The Musgrave Collection

Should you want to visit the coast but stay indoors out of the sunshine why not take a trip to a seaside museum? Anne Ward, author of the Nothing to See Here blog and book, offers a suggestion.

The Musgrave Collection in Eastbourne is a true one-off, just like its owner, 94 year old George Musgrave. Who is this man and why does he have his own museum, you say? Well, it’s a long story.

To start at the very beginning, the first exhibit is dedicated to The Dad I Never Knew – George’s father who died in WWI when George was only two years old. Next, fast forward to the 1950s with display cases full of plastic moulds, scenery and miniscule model figures that George designed for commercial toy manufacturers in the 50s and 60s. The “Swoppets” that he designed for Herald Miniatures are fabulous things – tiny cowboys and Indians run amok along the shelves, so animated in appearance that I bet they come alive at night and continue their battles. The original models, painstakingly created from wire and Plasticine show that this is a man with a creative mind, a steady hand and an eye for detail.


After this, in a bit of a curatorial non-sequitur, are miscellaneous paintings of people, animals and Patcham Windmill near Brighton where George lived and exhibited until it was subject to a compulsory purchase order. Next, stretching right to the back of the gallery are forty paintings of St Paul – a personal project that took up decades of his life and many research trips to the Middle East and beyond.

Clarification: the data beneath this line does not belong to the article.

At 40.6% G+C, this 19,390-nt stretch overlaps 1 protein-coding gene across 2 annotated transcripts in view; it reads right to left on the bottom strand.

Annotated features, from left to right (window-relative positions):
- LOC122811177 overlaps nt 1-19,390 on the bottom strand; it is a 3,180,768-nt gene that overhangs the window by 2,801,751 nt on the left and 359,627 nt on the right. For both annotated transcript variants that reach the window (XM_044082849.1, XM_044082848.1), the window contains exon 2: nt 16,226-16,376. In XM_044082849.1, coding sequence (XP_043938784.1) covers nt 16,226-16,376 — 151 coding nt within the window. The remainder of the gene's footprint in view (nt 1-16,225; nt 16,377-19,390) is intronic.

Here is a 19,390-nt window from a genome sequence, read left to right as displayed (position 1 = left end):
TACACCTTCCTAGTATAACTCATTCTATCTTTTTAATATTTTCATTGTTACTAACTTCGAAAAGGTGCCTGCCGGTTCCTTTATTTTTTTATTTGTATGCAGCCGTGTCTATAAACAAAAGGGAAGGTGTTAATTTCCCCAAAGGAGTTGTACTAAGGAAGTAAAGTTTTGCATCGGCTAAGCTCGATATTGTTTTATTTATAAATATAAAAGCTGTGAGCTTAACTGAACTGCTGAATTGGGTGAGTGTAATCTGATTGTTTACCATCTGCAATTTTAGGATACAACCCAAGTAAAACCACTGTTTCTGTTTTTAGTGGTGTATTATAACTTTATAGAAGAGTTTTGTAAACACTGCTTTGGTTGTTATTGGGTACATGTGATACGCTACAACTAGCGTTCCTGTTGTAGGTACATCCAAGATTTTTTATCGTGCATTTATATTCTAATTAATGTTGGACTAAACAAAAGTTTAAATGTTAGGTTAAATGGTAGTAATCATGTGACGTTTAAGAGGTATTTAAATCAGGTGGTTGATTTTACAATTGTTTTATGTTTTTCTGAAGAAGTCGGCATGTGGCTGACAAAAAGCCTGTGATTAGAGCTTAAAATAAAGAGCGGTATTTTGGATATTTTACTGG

I wasn’t even halfway round at this point but already had the measure of the Musgrave Collection – expect the unexpected. Round the next corner there it was – some portraits of famous figures like Michael Grade and Roy Castle and an amazingly detailed, very clever diorama illustrating the four seasons, beside some display cases showing the history of communication and an impressive collection of Roman coins. As a final piece de resistance, his “Speck of Dust” painting (top), completed at the age of 91 shows the whole history of his colourful life in one go. Even here there are more surprises like his invention of the single yellow line, Olympic swim training and teaching in Africa. It’s a life that has spanned genres, continents and centuries. Blimey.

Michael Grade

The grandest exhibit, missing on the day I visited is the artist himself, who appears in the museum a few days each week to give visitors a guided tour (although after seeing his work I felt like I knew him already). At 94 he is still active and a new painting created especially for the Eastbourne Festival is proudly on show.

There are grander museums in the world (almost all of them, in fact) but what The Musgrave Collection lacks in big name artefacts, air-conditioned galleries and interactive exhibits it makes up for in sheer charm and chutzpah. The man-hours that went into this are staggering. If every 94 year-old made a museum of their life I imagine it would be pretty interesting but few could match George Musgrave for imagination and determination. He’s got his own 15 minutes of fame here. If there is ever a rating scale for Nothing-To-See-Here-ness it will be called the Musgrave in his honour.

Share This Post

About Author Profile: Anne Ward'

4 thoughts on “The Musgrave Collection

    July 11, 2012 at 15:01

    this is fabulous, love unusual museums

    although making a museum to oneself is a teensy bit on a par with making a statue of oneself on a horse, no?

  2. Frank Key
    July 11, 2012 at 18:16

    I’ve been there! Possibly the most entertaining museum I have ever visited.

    July 11, 2012 at 21:42

    I don’t suppose even someone prepared to ‘expect the unexpected’ would expect to find a portrait of Michael Grade.

Comments are closed.